[Editor’s note: I wrote this in 2008, but not much has changed.]
I’m visiting my mother in Cape Girardeau, MO, a Mississippi River town halfway between St. Louis and Memphis.
I get back here at least once a year to recharge my psychic batteries in an area that has real hills, real trees and real people, all of which are sometimes in short supply in SFL.
Way back in the last century when I was a kid, Cape LaCroix Creek – known to locals as Three-Mile Creek – would overflow and flood homes and businesses every few years.
Got fed up with it
The Local Fathers got fed up with complaints from the wet folks and managed to scrape up enough money to make the creek run more efficiently and drain off the water before it spilled over its banks.
A side effect of that was the Cape LaCroix Recreational Trail, a 4.2-mile paved multiuse path, that was created next to the creek.
The trail starts (or ends, depending on your perspective) just down the hill from the old homestead, so I ride it several times when I visit. It’s fun meeting folks and it’s a great way to get from the north end of town to the south end without climbing a bunch of hills.
Arguably the most-used park in town
I’ve never been on it without meeting tens of bikers, roller bladers, joggers, walkers, families with strollers and dog walkers. I’ve often thought that it’s the most-used park in town, particularly if you define “use” as “actively participate” and not just “spectate.” It attracts all ages and demographic groups.
Other paths I’ve ridden seem to attract mostly local users: elderly folks who do short exercise rides in the evening, kids going to their friends’ houses or (on the Withlacoochee) an old guy who would walk to the convenience store with a small shopping cart to pick up the week’s supply of beer. I assumed this trail would be the same, especially since it’s so short.
Trail draws users for miles around
This afternoon I ran into a category of rider that local governments should take into consideration when people gripe about building public facilities like this one.
The first person I encountered was pulling a child’s trailer with a huge cooler and other stuff it in. When I got closer, I saw he had a toddler in a bike seat behind him. Up ahead was his wife with another toddler, a young girl and another adult couple.
They explained that they had driven to Cape from the Farmington, MO, area to ride the trail and have a picnic alongside it. Farmington is about an hour’s drive from Cape. Let’s review that: two families had loaded two cars with bicycles, snacks, toddlers as young as 18 months and driven close to 100 miles round trip so they could do a sub-10-mile bike ride because there weren’t any good facilities close at hand.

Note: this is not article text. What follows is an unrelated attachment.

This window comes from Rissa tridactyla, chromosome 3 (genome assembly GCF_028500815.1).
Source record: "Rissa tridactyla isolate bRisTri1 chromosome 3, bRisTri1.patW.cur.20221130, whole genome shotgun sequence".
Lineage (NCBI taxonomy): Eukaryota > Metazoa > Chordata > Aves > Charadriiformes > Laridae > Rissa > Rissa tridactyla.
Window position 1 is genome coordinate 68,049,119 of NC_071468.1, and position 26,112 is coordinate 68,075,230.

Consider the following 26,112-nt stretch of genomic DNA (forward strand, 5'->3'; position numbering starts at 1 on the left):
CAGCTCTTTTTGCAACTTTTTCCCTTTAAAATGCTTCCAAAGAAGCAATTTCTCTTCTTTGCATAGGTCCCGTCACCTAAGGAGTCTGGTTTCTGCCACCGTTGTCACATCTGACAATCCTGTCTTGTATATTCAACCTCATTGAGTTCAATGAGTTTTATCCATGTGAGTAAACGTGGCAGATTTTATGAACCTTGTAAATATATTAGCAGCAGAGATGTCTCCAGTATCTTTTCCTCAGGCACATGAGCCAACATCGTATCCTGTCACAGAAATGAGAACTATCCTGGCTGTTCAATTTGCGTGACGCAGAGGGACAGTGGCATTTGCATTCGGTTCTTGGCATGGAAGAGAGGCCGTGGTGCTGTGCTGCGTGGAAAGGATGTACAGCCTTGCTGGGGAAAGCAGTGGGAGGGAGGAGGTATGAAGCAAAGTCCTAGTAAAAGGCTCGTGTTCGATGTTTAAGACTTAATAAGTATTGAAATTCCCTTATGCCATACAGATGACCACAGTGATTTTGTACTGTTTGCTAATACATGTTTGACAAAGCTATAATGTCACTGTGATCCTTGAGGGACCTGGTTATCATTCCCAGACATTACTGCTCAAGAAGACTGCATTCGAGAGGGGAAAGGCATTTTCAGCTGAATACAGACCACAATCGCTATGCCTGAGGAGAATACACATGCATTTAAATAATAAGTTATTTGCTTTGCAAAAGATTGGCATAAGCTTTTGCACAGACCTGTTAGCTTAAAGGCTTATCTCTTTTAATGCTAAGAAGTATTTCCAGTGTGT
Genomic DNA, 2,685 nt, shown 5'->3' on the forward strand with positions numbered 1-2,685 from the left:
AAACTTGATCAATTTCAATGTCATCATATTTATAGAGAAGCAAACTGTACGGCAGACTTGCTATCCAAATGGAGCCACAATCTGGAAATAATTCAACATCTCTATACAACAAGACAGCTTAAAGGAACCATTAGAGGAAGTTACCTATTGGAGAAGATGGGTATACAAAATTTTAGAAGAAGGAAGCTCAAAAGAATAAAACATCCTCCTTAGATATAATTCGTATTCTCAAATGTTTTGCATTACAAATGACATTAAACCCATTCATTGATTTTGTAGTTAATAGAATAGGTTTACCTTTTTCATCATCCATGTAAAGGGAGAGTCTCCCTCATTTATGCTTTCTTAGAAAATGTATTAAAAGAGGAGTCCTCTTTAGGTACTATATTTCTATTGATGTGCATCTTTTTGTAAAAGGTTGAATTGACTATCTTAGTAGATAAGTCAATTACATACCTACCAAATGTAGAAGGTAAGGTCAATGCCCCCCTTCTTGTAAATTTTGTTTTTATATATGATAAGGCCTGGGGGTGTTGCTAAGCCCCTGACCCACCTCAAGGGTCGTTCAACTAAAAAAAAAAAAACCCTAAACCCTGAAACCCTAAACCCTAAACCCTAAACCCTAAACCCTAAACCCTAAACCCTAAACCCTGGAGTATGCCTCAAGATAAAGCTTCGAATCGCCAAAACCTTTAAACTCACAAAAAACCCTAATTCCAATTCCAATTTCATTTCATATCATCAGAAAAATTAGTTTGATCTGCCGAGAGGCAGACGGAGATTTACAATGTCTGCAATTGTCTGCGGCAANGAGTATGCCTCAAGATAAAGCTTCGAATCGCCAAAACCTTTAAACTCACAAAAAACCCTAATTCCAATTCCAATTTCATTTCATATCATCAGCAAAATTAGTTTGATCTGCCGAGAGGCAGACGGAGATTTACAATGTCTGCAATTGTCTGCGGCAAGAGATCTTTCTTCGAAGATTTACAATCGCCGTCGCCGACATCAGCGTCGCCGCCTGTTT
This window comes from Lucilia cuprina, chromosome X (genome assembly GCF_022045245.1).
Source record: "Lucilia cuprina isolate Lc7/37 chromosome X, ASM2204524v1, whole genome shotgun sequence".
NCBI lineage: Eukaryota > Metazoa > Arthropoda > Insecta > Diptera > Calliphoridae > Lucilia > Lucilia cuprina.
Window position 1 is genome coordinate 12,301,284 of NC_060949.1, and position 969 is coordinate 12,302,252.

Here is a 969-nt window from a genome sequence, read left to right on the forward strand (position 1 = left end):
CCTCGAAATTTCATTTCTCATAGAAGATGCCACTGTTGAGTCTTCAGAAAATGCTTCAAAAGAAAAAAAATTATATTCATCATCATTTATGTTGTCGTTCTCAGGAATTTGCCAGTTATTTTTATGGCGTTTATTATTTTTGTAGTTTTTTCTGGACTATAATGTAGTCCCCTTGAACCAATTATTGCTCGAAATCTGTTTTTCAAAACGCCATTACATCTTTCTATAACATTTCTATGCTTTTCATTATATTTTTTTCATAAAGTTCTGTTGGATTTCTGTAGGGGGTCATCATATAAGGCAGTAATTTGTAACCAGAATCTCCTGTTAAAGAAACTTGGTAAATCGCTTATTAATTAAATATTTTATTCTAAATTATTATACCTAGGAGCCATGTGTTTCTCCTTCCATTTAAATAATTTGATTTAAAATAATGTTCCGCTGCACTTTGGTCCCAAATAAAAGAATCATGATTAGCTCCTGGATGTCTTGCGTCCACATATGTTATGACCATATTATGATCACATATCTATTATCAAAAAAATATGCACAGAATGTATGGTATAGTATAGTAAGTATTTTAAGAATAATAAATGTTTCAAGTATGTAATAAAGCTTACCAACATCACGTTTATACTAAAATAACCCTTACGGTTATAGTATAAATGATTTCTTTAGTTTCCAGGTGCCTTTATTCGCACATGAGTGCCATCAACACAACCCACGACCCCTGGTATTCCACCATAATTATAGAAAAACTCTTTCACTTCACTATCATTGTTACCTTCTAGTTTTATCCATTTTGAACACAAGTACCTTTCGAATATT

Cash registers were going to ring
Oh, yeah, and while they were in Cape primarily to ride their bikes, they were also going to do some shopping.
[Editor’s note: I am horribly embarrassed to admit that I stuck a digital recorder under their noses and very carefully recorded every name so I could mention them. Unfortunately, Murphy was riding along with me and ate the info. The only name I can remember was 8-year-old Kendra who thought riding was “good excercise and a lot of fun, but I think it might make me lose too much weight.”]
Not the only one
I would have thought they were an anomaly until I found the Cerneys who drove 30 miles from Illinois to ride the trail. The said that they had often seen riders on the trail when they came into Cape for shopping and they decided to bring their bikes along for a ride.
After giving their names, Mr. Cerney asked, “Don’t you want our ages?”
“Sure,” I replied. “I just didn’t think it was polite to ask.”
“I’m 72 and Jane is 71,” he said. (I should be drinking what they’re drinking.)
Finally, local riders
On the way back home, I ran into the Schroeders just as they were entering the Cape Woods Conservation Area on their way to the Osage Center to watch her brother play flag football. They thought they’d take their bikes since it was such a nice afternoon.
The Cape area has had several flash floods this year that put the trail under some raging waters. I was curious to see if there would still be debris, rocks and gravel across it. It was spotless. Part of the credit goes to the local bicycle club which conducts periodic cleanup sessions.
This just goes to show that parks don’t have to have expensive lights and facilities to attract a large number of users, some from out of town with money to spend to bolster the local economy.
The only negative I can see is the local Letters to the Editor Yahoos who gripe, “Why are people riding their bikes in the street when we built them that nice bike path.”